Yesterday morning, following the previous night’s Academy Awards extravaganza, the folks at Fox News started to crow. They were outraged that the film American Sniper didn’t win more awards (it was nominated for six Oscars, including Best Picture, and won one in the category of Best Sound Editing). Hollywood’s liberal bias was clearly to blame for the snub, they said.
For the average American viewer American Sniper is just another patriotic drama, replete with all of the obligatory guns, flags, and testosterone that one can expect from American cinema and from its director, Clint Eastwood. For those unfamiliar with the blockbuster, it’s the story of Chris Kyle, a Texan, devoted father, and military man. Most importantly, though, he is a skillful marksman who uses his special talents to kill more than one hundred Iraqis who seek to disrupt the U.S. incursion into their country. To watch the film is to be taken through Kyle’s seemingly frenetic and emotionally tortuous journey, as he seeks to maintain his family and his sanity, while disposing of the various dark and menacing people who seek to undermine America’s mission in Iraq.
The film is also yet another form of American hegemony or propaganda that provides viewers with an incredibly one-sided perspective on a war that has resulted in prodigious amounts of pain and suffering. When I saw the film, the final scene was greeted with applause. People identified with the besieged hero and his desire to protect his fellow soldiers, his family, and his own self. They saw justification in his dealing with the “evil other” lurking ubiquitously and menacingly in the guise of kids and mothers and even shadow assassins. And when Kyle declares his unequivocal belief in his job of shooting those who are ready to undermine the U.S. effort, one could feel a wave of support radiate through the theater that could have unsurprisingly led to either applause or song.
It is for all of those who see the movie and applaud—or break into song—that this article is devoted. Because American Sniper is no better than the carefully choreographed cowboy and Indian movies that we all watched in the 1950s, ’60, and early ’70s—movies that forgot to mention the genocide carefully hidden under the romantic tales of romance and courage, movies that washed away the Trail of Tears and Andrew Jackson with a laconic line from John Wayne or some other distinctively American symbol.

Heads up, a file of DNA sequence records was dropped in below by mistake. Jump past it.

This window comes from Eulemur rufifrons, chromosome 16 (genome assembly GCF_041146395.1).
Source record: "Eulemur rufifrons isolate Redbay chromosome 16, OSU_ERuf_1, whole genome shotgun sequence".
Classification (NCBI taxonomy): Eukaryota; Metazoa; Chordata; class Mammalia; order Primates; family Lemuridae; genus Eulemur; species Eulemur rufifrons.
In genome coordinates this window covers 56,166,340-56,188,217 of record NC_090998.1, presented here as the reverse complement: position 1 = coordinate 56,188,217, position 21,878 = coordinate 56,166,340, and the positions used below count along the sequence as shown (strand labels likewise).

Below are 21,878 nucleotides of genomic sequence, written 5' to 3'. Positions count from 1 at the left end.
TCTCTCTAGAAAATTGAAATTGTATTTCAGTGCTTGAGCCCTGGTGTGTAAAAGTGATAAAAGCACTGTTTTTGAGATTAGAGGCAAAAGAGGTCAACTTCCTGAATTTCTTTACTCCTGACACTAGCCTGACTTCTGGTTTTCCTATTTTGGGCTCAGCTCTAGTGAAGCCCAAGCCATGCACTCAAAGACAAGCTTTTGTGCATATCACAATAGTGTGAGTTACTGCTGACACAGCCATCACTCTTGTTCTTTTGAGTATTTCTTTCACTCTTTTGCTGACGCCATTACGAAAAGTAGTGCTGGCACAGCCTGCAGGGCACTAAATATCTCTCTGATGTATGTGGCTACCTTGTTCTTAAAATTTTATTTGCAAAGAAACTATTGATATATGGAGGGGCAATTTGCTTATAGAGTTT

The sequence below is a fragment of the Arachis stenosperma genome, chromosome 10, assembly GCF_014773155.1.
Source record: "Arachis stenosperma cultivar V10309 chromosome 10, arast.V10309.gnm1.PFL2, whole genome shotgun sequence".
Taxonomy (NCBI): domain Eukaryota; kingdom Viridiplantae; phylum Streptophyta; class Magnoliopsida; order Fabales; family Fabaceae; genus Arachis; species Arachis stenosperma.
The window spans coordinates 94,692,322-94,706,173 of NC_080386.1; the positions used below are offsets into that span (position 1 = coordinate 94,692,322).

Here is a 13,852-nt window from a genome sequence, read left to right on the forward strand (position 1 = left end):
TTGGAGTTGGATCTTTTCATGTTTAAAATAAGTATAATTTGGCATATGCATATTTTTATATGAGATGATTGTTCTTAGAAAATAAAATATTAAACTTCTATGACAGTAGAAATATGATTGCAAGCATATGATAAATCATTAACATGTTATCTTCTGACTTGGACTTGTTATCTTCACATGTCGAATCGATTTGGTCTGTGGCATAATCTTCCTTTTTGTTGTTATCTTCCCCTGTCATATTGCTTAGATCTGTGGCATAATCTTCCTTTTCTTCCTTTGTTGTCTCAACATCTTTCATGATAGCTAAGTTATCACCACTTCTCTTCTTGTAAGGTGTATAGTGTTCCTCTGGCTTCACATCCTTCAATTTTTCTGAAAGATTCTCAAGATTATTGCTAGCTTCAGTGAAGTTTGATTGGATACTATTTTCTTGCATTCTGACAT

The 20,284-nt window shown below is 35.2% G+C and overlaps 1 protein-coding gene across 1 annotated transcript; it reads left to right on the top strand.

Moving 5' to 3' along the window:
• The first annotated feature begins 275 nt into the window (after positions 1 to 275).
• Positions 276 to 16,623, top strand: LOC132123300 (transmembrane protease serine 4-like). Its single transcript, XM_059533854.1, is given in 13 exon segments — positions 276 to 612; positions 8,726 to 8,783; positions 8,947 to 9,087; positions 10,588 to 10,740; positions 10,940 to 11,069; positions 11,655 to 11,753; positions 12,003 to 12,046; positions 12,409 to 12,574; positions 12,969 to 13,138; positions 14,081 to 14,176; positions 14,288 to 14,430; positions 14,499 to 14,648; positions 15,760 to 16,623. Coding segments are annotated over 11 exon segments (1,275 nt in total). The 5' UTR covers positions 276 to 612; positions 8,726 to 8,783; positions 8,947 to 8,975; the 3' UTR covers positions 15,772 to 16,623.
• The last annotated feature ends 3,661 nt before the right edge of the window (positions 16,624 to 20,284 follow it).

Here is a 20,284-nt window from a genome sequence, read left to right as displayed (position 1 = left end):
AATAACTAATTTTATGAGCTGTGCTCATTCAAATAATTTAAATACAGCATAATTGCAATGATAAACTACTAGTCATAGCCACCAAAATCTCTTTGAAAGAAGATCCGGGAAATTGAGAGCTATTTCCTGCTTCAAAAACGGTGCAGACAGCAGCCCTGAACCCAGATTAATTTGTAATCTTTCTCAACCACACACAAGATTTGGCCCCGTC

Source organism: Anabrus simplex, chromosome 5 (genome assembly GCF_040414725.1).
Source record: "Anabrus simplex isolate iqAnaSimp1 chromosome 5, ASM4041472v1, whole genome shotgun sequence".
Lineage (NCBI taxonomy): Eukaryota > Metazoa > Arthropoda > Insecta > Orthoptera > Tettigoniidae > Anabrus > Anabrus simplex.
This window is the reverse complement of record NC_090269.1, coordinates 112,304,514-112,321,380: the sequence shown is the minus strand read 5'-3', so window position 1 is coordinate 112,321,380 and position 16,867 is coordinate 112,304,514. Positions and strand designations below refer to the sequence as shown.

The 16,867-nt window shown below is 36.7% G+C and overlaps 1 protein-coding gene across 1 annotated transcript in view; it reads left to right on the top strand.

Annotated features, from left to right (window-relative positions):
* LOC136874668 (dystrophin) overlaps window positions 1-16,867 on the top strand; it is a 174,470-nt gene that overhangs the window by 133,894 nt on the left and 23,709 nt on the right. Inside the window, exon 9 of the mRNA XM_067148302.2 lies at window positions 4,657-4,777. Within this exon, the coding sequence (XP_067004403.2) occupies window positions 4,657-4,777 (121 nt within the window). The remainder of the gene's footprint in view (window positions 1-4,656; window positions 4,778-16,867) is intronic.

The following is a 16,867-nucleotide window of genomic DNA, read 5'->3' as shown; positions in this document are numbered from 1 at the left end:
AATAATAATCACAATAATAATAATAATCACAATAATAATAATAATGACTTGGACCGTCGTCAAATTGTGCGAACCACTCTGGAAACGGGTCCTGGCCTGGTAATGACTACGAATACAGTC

Because at the heart of hegemony or the systematic control of a people is the use of media and education to change and control the national narrative in a way that is decidedly skewed in the favor of those in power. Hegemony uses education and media outlets to tell its citizens that the United States was founded by great men who were wise and brave, and who sought only freedom from an oppressive British king. It tells students that Abraham Lincoln was the great liberator and that Teddy Roosevelt led the rough riders in an intrepid march to liberate Cubans from the oppressive Spanish empire. Conveniently omitted, of course, are the less attractive verities of our national icons. George Washington was the wealthiest man in the colonies because, in part, he had so many slaves, some of whom he later would use as suppliers of teeth to fix his own dental problems.
What about Jefferson? The fact that he raped a slave and fathered children with her or that Lincoln was never much an emancipator as long as the Union could be maintained, has never cooled the zeal of those who aspire to make America into something that it really isn’t.
Which brings us to American Sniper. Just ten years removed from the lies and machination of the Bush/Cheney regime, the movie seeks to recast the entire war into yet another heroic journey into a land that needs some good old fashioned civilizing. Forget the fact that there were no weapons of mass destruction and that the United States had long used Saddam Hussein as a convenient wedge against extremists in Iran. For Chris Kyle and the millions who watch, this is yet another tale of Americans in white hats, vanquishing the dark other. To watch the film is to see history revised so that one could easily believe that Iraq had actually been behind 9/11, which, of course, almost a third of all Americans actually believe. For those of us who did not applaud, there are invidious questions about the future of our nation and the chance that Americans are so stupid, so swept up in hegemonic distortion, that yet another bogus invasion could be engineered by leaders with the same moral compass as Dick Cheney.
But this is how propaganda works. This is how hegemony takes over a national conversation and supplants ugly truths with patriotic songs, stories, and, yes, movies. In the end, we must ask ourselves what the invasion of Iraq meant to us as a people and what is essential for us to remember. In answering that question, we must realize that Chris Kyle is not important, except in how he can be used to become the next face of propaganda—the next cowboy in a white hat, spewing manly aphorisms before raising a gun and killing the designated bad guy.
This is why American Sniper is important: it offers us a lesson not in history but on its revision and shows us how that revision can be tailored to make all of the pain and prevarications seem patriotic. And for that, I say, shame on you, Clint Eastwood, who should know better. Shame on our politicians for not speaking truth to propaganda. And, most importantly, shame on those who applaud a movie that lies to them about the blood they were asked to spill—and might be asked to spill again.